By Anand Rao
Directed by Kim T. Sharp
Reviewed by David Roberts
Theatre Reviews Limited
In Anand Rao’s new play “A Muslim in the midst,” an affluent Hindu couple, both executives of American companies in Bangalore – the Silicon Valley of India, come across a poor Muslim couple seeking a ride three days after the 9/11 terrorist attacks bring down the Twin Towers in New York City. After sorting out their concerns about inviting strangers into their vehicle, Raj Sunder (played with a tempered confidence by Ram Kanneganti) and his wife Priya (played with a steely but vulnerable core by Nikita Tewani) decide to invite the couple into their car, opening an ideological dialogue that reveals their primal fears and prejudices about Muslims in their midst. It is the frightening and surprisingly universality of these misconceptions and xenophobia that are the guts of this morally ambiguous play that is part of the Summerfest Theater Festival at the Hudson Guild Theatre.
Haneef Pasha (played with a fetching ambiguous disposition by Gopal Divan) and his pregnant wife Shabana (played with an inquisitive tenderness by Deeksha Ketkar) are a poor Muslim couple trying to get a ride to Heneef’s uncle’s home where a construction job awaits him. Two rickshaw drivers (Jorge Torres and David Lopez) refuse to give the couple a ride ostensibly because they cannot understand Haneef but also because of their prejudices toward Muslims. After they load their luggage into the trunk of Raj’s car – Haneef noticeably paying particular attention to one of the bags – the Pashas and the Sunders move from polite conversations to somewhat more heated debates about Islamic Terrorism, American Supremacy, feminism, modern medicine, and male chauvinism. The premise to this intense drama is inspired by real events, Playwright Anand Rao experienced when he worked as a journalist in Bangalore.
Anand shared that the play “is a reflection of the times we live in and the increasing need for discovering a common fellowship based on humanity and empathy. It focuses on the need for an ongoing debate that transcends cultures and borders.” And Gopal shared on Facebook that “A Muslim in the midst” is a show about those who bear witness, about how honest we can be with our assumptions, opinions and perceptions we have. Can you handle your own truth?”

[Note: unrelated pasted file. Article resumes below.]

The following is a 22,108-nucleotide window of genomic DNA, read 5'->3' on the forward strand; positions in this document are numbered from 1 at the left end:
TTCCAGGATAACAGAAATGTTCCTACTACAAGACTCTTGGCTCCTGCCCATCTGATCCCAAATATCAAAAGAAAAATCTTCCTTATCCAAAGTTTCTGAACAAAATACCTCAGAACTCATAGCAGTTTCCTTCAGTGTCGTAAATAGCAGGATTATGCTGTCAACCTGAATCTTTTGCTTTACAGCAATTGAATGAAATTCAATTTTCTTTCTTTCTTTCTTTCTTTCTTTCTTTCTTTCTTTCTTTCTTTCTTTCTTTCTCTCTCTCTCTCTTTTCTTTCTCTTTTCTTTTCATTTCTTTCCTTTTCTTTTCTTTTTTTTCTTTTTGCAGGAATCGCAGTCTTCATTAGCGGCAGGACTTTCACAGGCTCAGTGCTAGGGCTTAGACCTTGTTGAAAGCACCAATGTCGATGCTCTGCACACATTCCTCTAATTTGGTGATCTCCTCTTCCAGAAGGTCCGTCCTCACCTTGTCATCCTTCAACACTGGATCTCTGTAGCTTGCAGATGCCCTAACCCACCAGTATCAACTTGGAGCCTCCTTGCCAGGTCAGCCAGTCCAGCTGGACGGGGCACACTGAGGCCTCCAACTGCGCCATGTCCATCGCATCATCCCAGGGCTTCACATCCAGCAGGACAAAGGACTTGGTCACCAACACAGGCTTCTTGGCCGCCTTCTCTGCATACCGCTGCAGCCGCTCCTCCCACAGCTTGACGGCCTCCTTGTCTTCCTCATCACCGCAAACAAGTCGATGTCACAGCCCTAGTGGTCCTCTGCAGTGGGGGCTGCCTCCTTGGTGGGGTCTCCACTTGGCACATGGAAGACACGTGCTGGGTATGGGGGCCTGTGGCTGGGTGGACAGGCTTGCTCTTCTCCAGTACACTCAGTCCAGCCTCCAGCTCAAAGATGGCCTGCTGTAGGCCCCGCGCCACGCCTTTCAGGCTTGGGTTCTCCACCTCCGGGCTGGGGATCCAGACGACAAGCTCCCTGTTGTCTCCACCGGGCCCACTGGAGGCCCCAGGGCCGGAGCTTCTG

In the attempt to publish an unconventional review, this reviewer would like each actor – and the playwright and director – to respond to this multi-part question: “What is it your character bears witness to? Do you feel that your character was completely transparent about his/her assumptions, opinions, and perceptions about the other characters? Is your character able to handle his/her own truth? Finally, what did you as an actor learn about your own preconceived ideas relevant to the playwright’s important themes?” Here are the responses:
Gopal Divan (Haneef Pasha): Following the performance, one audience member mentioned that he would like Haneef to have been written more likeable which is fair; another audience member said Haneef is the only character they could relate to, which is also fair. Ultimately this tells me more about how we all would like to change the world around us to fit our framework and anything we don’t like we either want to convert or push away. Haneef to me, is a man that is unchangeable in a world that wants to change him. He accepts those around him and is curious and tries to understand but ultimately is grounded to his roots. The Sunders (the Hindu couple) – more Priya than Raj to an extent – have changed themselves to adapt to their world. Their version of the “survival of the fittest” as opposed to Haneef’s mindset that life is written in Allah’s will that we are not in control. This then becomes a debate about one’s own evolution but primarily we must fundamentally ask the question why we fear those who are unwilling to fit our framework of things? Perhaps the tragedy or affirmation, of the Pashas, and the buttons they push is that which we see in our own conditioning and nature.
Deeksha Ketkar (Shabana Pasha): I think Shabana can understand what other characters are going through in the play. She completely understands and feels for Priya, but Shabana being an over-protected, conservative woman, expresses her thoughts in a very specific, constructed manner as she has learned it from older women of her family. Shabana is very comfortable with her life, she of course wants to move forward with her husband. So for her handling her truth is not a challenge. She has been living her life as truthfully as she can. More than preconceived notions, this play made me reassure myself that forming opinions based on somebody’s appearance can put me in a box and how much I can miss as a human being and limit my knowledge.